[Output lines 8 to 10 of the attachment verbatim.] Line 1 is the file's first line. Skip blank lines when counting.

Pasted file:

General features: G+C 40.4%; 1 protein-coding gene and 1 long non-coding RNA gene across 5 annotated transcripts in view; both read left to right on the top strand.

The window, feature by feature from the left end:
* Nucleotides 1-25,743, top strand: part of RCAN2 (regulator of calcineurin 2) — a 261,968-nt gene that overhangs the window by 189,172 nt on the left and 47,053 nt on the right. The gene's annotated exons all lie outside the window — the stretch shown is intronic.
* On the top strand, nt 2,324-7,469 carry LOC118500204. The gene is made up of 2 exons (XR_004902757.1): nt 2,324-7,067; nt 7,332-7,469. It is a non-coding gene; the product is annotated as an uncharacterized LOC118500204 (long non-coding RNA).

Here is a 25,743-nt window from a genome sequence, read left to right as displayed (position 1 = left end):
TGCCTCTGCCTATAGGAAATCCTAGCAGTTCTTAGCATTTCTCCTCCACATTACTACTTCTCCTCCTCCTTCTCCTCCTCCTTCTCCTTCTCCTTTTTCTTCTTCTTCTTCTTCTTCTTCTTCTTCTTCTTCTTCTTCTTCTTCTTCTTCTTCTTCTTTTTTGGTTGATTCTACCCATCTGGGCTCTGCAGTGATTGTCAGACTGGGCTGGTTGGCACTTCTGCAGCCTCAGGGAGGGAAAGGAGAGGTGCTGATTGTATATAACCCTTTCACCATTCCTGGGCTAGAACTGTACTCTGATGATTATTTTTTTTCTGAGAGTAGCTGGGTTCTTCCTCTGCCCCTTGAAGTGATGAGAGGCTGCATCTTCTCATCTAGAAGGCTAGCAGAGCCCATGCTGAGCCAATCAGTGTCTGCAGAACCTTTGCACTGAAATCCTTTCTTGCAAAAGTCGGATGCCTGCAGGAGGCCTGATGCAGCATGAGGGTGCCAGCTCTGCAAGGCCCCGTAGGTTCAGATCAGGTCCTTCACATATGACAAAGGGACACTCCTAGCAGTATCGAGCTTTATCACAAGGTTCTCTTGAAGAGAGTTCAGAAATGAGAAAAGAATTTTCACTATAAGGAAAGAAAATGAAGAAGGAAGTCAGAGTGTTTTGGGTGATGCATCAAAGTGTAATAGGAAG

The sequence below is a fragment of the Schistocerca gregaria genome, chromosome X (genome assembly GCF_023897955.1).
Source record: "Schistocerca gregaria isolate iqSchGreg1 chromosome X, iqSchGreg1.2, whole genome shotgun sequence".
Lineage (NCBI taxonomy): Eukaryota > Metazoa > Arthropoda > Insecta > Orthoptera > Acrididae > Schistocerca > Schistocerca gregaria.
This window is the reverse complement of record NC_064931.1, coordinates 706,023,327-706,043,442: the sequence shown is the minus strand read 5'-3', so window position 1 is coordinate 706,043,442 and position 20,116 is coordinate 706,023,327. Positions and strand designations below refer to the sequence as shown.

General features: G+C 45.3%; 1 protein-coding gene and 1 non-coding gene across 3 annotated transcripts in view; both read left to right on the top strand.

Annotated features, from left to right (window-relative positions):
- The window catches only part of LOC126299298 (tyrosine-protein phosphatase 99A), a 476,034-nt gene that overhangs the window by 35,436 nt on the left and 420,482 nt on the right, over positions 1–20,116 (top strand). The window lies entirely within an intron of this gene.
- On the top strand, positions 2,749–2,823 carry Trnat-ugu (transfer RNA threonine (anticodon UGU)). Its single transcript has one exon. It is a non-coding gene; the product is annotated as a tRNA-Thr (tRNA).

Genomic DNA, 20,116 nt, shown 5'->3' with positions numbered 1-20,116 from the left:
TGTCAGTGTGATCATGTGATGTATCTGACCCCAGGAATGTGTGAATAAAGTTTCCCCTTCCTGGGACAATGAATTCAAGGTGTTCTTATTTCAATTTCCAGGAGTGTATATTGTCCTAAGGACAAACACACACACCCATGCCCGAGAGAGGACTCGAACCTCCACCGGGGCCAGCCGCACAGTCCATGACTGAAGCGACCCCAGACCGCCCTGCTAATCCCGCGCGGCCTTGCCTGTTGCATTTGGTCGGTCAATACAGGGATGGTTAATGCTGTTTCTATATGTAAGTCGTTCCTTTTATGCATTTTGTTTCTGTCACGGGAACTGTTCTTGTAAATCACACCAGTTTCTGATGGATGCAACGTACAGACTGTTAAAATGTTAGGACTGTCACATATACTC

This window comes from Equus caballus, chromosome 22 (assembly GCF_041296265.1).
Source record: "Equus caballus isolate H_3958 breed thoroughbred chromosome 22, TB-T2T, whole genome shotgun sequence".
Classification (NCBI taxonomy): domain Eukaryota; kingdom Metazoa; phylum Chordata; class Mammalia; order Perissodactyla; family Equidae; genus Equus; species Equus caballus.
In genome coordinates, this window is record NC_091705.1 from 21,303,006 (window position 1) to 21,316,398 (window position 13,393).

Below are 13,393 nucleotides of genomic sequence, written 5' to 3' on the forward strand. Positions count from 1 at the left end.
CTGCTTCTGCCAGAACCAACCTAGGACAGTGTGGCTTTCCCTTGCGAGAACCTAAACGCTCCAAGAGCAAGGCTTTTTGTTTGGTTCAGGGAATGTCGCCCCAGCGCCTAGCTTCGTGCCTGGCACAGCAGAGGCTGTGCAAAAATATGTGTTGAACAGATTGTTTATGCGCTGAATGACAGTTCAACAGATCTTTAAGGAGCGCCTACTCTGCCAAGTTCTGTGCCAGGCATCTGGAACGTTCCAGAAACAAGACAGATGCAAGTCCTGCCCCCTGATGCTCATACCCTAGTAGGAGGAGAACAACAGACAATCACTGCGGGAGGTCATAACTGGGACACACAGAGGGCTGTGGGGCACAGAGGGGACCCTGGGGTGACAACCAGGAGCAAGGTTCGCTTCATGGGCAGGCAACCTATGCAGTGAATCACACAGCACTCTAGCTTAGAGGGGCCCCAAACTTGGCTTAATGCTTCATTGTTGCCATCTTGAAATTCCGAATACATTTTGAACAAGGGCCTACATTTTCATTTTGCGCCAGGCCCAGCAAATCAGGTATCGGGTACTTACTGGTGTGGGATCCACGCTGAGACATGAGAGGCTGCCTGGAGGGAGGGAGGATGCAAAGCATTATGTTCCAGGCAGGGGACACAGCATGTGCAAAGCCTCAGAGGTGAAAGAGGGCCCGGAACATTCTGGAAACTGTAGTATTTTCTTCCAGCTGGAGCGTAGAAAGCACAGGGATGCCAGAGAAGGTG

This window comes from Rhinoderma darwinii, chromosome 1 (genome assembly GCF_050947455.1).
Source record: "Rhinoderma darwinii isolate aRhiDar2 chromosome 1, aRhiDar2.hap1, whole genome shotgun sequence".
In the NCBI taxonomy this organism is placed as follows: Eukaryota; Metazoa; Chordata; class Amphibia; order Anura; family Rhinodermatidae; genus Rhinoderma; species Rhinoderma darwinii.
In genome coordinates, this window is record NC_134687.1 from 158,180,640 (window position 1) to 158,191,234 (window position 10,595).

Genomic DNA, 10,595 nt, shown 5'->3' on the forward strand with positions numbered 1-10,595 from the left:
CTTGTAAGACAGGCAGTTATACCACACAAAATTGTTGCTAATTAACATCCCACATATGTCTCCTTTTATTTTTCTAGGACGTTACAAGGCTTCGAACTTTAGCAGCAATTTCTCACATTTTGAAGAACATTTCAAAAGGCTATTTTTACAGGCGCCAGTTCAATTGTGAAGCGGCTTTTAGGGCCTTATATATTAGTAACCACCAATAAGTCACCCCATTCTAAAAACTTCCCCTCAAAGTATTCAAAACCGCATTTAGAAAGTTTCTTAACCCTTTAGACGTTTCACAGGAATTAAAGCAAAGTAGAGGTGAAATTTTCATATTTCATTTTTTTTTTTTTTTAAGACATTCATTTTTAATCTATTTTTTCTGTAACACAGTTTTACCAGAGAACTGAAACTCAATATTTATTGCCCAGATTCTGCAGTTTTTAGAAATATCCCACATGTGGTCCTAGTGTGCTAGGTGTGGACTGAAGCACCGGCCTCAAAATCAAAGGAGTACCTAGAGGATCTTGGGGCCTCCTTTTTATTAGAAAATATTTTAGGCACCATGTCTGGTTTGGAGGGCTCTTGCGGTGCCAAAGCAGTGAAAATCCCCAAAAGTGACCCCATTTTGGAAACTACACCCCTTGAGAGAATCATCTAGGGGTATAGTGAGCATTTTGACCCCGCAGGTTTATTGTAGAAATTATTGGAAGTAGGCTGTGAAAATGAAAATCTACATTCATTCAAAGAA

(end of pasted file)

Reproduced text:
Source record: "Schistocerca gregaria isolate iqSchGreg1 chromosome X, iqSchGreg1.2, whole genome shotgun sequence".
Lineage (NCBI taxonomy): Eukaryota > Metazoa > Arthropoda > Insecta > Orthoptera > Acrididae > Schistocerca > Schistocerca gregaria.
This window is the reverse complement of record NC_064931.1, coordinates 706,023,327-706,043,442: the sequence shown is the minus strand read 5'-3', so window position 1 is coordinate 706,043,442 and position 20,116 is coordinate 706,023,327. Positions and strand designations below refer to the sequence as shown.